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From the Basement: Castle Falkenstein

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Hussars in dashing uniforms, swords always ready to duel over an affaire d’honneur; dainty noblewomen in proper décolletage with tiny pistols hidden in their petticoats; enchanting faerie lords seeking the excitement of love among mortal passions; stalwart dwarven craftsmen seeking that great masterwork that will earn them their second name; willowy tall, cat-eyed dragon lords, resplendent in silk robes from far Cathay…

These are staples of R. Talsorian‘s Castle Falkenstein, an RPG set in a Gilded Age that never was.  Here you can step back into an alternate version of the Victorian age where magick works side-by-side steam technology and faerie lords rub shoulders with both real and fictional characters from that era. What other game could see your character having High Tea with both Dr. Jules Verne (France’s Science Minister) and Captain Nemo? Or solve mysteries with a still little-known Sherlock Holmes and Sir Arthur Conan Doyle? Steampunk only begins to describe the setting of this game.

The first almost three-quarters of the full-color rulebook immerses you in the world of Castle Falkenstein, via a story narrated by Tom Olam, a computer game artist who finds himself spellnapped into an alternate history version of Victorian Europe, called New Europa. The story is entertaining and makes a good introduction to all things Falkenstein. In addition to describing the politics, history and geography of New Europa (which differ fair amount from our own European history), he gives you an introduction to important NPCs, magick and techology, as well as glimpses of society and the rules that govern it. And does it in a way that makes it very accessible and far more entertaining than most settings rather dry description of details.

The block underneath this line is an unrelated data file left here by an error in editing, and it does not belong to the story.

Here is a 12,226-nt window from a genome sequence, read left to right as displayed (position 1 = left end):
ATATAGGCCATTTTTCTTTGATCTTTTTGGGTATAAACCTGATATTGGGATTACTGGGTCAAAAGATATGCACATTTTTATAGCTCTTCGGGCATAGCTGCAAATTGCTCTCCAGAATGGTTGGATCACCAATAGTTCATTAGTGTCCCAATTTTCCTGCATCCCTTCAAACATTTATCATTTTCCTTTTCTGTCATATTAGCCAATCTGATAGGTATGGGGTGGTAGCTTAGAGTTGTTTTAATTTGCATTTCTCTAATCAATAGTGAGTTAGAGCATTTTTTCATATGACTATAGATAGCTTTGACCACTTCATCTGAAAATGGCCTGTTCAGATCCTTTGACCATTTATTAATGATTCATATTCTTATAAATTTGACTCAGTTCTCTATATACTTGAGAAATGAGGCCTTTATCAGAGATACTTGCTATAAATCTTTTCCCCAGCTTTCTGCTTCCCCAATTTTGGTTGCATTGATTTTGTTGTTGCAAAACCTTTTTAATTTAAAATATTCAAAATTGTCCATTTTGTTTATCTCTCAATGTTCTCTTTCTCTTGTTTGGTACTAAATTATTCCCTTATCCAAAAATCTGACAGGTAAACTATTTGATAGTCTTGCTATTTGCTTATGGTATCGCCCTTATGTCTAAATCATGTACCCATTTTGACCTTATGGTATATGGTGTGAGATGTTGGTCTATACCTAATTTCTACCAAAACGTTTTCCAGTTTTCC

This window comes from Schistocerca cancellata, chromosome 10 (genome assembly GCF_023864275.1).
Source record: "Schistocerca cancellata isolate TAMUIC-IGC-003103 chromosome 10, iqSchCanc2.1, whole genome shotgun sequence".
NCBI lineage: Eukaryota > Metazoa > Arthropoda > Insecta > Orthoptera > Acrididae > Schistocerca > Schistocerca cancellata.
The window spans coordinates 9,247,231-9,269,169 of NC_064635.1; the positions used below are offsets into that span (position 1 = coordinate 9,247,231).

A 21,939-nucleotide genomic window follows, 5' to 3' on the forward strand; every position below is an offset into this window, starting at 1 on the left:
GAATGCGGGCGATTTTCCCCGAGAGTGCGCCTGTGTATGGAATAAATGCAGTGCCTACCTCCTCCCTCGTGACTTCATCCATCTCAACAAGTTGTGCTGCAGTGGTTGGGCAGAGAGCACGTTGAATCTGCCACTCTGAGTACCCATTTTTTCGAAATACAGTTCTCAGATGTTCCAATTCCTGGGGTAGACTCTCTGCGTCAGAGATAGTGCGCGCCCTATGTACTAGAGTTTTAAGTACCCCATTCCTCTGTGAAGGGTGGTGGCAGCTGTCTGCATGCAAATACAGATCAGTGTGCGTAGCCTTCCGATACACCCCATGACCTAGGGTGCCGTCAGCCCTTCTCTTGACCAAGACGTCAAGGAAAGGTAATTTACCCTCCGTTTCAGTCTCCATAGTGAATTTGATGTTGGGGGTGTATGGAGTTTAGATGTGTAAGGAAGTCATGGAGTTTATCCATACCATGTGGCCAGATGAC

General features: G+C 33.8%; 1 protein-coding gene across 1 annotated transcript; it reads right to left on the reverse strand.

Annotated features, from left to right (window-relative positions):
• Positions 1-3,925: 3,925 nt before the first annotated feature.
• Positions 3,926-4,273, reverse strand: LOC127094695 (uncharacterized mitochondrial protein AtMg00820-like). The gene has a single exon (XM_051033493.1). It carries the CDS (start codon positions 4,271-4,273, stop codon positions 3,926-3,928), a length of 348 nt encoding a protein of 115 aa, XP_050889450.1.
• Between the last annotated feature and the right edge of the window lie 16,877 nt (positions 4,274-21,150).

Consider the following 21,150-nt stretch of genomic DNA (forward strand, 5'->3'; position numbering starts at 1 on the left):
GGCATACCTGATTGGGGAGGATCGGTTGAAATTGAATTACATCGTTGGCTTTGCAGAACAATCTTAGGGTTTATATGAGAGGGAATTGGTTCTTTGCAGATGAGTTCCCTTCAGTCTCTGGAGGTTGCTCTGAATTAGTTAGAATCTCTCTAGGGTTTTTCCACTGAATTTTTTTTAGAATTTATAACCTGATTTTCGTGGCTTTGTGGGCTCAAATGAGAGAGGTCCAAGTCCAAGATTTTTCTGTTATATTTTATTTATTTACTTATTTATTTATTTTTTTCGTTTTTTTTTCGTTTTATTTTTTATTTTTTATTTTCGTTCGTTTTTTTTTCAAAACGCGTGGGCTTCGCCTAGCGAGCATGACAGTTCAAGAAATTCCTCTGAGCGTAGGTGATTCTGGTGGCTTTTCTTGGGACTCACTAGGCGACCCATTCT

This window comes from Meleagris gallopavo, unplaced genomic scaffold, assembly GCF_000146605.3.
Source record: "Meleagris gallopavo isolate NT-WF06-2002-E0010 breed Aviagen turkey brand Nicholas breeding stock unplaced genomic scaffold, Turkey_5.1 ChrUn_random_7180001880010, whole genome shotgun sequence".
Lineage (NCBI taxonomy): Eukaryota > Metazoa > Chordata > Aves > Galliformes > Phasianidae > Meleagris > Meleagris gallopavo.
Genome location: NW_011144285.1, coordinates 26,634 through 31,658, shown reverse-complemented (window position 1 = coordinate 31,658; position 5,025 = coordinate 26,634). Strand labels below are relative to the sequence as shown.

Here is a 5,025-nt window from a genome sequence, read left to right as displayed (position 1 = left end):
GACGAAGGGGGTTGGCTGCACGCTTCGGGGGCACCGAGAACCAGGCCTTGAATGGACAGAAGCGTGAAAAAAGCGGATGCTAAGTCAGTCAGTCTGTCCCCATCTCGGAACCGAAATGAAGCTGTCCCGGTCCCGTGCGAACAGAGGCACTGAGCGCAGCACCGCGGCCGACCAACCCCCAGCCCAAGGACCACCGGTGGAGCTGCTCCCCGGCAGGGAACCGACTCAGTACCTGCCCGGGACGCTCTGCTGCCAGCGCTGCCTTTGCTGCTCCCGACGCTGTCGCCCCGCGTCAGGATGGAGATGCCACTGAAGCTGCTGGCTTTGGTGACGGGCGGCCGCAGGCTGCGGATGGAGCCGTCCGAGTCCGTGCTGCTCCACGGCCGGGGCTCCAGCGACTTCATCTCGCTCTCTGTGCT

Character Creation

In Castle Falkenstein you create a Dramatic Character, which can be anything that would fit into a Victorian setting, and then some. You can play anyone from an anarchist, to a nobleman, adventuress, explorer,  scientist, or writer. You’ll want to be careful to create a character that has a reason for exploring the unknown and participating in Great Adventures, though, because it would be to create a character extremely appropriate to the setting, but who has no reason to venture beyond his or her drawing room. If a more exotic character is to your taste, with your Host’s (the game’s term for GM) permission, you could play a member of one of the fey courts, a dwarf, a sorcerer, or even a dragon.